What symptoms can be expected?
The symptoms of ‘Frozen Shoulder’ can present as gradual developing pain and stiffness in the shoulder joint. It can often be described as a dull, achy and even burning feeling that wraps around the top of the arm.
These symptoms typically get worse over a period of time (1-3 years) and commonly resolve themselves. But, if symptoms persist for more than two weeks, it is recommended that you see your doctor.
When does frozen shoulder present?
To help understand the condition ‘frozen shoulder’, let’s explore the shoulder joint a little more. There are three bones that make up the shoulder joint: upper arm (humerus), shoulder blade (scapula) and the collarbone (clavicle). The connective tissue holding these bones together is called the shoulder capsule.
The condition ‘frozen shoulder’ presents when the tissues of the shoulder capsule become thick, tight and inflamed – this results in restricted movement of the shoulder.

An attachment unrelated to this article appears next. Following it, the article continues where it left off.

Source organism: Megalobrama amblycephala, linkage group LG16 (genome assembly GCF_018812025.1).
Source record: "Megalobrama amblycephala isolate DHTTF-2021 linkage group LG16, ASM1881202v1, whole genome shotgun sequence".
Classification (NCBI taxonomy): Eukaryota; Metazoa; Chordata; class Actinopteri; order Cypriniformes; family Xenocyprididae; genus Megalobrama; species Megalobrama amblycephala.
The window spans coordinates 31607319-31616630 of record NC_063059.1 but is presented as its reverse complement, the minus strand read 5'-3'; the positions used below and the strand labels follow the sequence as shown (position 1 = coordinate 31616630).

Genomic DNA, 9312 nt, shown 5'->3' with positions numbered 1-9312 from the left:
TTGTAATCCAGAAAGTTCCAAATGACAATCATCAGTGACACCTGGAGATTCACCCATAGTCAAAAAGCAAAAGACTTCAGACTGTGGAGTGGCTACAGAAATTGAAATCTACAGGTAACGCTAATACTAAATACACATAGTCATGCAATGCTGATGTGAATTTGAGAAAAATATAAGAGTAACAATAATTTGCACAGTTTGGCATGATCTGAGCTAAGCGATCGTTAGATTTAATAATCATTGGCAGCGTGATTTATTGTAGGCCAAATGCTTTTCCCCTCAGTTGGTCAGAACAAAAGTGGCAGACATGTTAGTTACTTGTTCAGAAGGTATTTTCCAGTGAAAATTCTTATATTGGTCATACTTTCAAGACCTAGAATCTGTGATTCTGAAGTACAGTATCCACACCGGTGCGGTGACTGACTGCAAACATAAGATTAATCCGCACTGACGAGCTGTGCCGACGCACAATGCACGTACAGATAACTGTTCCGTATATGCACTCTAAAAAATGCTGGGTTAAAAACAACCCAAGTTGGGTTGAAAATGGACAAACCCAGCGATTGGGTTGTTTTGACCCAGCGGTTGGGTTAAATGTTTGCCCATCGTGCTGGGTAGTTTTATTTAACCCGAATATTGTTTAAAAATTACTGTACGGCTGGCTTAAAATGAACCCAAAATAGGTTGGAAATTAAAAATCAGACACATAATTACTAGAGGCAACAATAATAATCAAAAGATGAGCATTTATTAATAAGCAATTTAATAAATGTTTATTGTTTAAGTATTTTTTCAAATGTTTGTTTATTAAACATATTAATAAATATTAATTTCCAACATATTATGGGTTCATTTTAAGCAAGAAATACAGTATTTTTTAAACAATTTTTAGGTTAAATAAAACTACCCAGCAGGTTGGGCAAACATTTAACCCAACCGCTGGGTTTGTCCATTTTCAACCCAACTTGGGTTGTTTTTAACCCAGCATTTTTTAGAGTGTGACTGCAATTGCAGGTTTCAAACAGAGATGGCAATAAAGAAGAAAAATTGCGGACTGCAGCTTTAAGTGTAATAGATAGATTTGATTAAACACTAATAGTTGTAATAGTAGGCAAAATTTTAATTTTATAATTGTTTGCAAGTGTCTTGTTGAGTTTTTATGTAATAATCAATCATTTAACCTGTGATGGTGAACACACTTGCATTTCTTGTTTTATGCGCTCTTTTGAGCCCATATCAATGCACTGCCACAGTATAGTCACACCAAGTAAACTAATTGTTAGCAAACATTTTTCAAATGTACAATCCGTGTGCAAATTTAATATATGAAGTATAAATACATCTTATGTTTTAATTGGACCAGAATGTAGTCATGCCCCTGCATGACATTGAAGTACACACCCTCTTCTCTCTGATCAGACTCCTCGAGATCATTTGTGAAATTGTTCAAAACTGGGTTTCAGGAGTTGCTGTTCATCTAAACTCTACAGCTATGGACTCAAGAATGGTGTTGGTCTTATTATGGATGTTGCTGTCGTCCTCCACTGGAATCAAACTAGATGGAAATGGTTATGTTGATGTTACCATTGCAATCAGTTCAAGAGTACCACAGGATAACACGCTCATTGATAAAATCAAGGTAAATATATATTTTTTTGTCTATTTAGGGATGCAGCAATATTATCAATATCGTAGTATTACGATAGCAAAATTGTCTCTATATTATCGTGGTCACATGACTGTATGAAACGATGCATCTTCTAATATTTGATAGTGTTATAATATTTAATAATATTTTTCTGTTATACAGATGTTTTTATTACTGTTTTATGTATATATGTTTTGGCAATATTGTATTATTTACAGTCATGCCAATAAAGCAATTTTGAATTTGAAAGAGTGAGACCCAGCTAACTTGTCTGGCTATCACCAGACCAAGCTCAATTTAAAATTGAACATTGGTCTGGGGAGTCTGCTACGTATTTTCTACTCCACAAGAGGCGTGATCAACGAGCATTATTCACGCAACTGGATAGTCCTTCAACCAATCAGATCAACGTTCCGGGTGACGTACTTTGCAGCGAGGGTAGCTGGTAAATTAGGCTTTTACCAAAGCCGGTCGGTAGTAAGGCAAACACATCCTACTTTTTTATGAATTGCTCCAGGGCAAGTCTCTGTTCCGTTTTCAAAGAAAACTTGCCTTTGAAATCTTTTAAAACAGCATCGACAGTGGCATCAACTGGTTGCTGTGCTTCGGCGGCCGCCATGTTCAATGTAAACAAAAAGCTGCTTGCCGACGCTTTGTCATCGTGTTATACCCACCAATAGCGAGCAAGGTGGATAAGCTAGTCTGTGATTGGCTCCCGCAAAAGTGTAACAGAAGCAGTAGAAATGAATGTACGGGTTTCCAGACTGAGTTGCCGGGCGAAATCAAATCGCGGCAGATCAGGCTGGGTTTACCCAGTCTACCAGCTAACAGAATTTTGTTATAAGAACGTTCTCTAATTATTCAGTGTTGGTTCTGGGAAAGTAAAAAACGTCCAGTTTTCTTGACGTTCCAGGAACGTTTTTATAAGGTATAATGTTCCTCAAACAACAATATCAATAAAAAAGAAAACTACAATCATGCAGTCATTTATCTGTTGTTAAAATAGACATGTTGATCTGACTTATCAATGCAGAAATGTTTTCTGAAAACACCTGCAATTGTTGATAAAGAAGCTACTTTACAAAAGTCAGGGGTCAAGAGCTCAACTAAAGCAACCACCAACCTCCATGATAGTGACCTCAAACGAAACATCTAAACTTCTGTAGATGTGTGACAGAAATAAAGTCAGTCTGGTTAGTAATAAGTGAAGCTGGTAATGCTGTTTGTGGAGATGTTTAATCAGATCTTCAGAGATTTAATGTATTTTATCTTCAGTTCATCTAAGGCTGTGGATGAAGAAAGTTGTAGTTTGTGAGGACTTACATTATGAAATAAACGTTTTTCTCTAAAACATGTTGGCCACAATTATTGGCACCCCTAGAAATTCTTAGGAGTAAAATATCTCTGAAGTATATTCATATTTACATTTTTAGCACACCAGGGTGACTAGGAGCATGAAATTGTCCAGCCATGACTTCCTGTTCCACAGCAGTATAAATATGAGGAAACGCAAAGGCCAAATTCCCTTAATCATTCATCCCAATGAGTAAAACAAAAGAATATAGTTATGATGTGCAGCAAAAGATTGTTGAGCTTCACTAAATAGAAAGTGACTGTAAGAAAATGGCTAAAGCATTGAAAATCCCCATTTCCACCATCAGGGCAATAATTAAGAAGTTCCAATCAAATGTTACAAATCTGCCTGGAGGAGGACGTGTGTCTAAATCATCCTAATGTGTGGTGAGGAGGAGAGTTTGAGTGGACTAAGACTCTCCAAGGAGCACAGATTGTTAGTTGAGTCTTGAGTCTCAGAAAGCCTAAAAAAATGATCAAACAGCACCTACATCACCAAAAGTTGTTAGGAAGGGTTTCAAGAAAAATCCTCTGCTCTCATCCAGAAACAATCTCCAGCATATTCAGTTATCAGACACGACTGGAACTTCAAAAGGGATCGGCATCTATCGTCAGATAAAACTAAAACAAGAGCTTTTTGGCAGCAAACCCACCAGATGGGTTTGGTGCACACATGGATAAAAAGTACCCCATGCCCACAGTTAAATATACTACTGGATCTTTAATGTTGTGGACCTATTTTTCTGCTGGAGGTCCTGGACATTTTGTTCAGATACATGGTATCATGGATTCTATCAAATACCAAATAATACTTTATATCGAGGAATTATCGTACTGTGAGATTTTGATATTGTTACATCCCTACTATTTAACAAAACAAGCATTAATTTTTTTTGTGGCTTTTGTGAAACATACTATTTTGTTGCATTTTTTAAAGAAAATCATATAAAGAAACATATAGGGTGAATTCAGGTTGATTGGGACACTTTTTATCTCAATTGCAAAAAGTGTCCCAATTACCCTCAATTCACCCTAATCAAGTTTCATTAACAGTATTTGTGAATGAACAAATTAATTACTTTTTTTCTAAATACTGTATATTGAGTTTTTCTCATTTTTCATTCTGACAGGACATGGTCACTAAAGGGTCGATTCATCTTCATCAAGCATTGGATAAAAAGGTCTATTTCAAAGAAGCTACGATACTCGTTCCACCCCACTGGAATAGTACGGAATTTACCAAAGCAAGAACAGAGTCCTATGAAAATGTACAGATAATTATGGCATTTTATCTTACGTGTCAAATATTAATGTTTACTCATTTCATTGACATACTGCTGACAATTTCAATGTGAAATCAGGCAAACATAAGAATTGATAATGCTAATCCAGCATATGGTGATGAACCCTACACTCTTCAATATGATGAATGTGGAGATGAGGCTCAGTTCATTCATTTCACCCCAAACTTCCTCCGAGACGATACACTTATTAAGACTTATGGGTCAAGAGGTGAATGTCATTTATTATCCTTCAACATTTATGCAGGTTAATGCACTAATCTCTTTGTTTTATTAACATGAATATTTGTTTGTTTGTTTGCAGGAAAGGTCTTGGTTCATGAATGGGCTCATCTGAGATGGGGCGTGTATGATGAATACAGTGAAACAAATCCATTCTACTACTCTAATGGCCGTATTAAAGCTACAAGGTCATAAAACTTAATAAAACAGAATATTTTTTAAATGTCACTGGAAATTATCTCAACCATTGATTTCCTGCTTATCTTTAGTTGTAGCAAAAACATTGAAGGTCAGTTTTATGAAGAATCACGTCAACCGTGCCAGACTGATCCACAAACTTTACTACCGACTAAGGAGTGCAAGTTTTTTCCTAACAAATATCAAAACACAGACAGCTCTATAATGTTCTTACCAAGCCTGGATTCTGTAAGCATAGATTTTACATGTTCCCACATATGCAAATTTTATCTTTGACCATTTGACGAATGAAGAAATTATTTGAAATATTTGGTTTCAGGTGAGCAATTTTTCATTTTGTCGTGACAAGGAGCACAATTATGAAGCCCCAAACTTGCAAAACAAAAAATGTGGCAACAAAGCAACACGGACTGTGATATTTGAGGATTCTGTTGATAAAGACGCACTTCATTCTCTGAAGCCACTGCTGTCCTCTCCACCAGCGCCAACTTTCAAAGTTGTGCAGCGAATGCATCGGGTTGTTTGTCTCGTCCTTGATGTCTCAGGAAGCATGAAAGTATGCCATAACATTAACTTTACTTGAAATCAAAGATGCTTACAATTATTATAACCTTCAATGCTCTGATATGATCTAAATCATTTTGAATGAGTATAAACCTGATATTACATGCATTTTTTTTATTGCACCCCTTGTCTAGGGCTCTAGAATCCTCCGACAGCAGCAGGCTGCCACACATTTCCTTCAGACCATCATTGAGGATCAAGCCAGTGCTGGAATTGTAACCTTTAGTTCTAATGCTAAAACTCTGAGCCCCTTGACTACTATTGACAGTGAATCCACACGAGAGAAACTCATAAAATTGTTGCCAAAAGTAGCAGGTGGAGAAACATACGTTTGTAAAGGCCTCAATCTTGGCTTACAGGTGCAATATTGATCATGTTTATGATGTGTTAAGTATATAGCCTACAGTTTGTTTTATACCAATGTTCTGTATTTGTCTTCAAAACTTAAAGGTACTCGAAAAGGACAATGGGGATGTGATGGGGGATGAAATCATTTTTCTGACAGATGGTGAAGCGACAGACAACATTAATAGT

Bands of scar tissue then form inside the shoulder capsule causing less liquid (synovial fluid) to access the joint for natural lubrication.
Frozen shoulder can affect anyone, but you are more likely to develop it in your 50’s or 60’s. For unknown reasons, it is about five times more common in people with diabetes.
Treatment Options available
Our specialist team here at Wakefield Orthopaedic Clinic have treatment options available for those experiencing the symptoms of frozen shoulder. These can include simple shoulder stretches and exercises which can also be complemented with anti-inflammatory medications or localised cortisone injections.
In some of the more extensive cases of frozen shoulder, surgery can be considered to loosen the shoulder capsule and help regain mobility of the joint.
If you have any further enquires that we may be able to help you with, please don’t hesitate to get in touch with our rooms.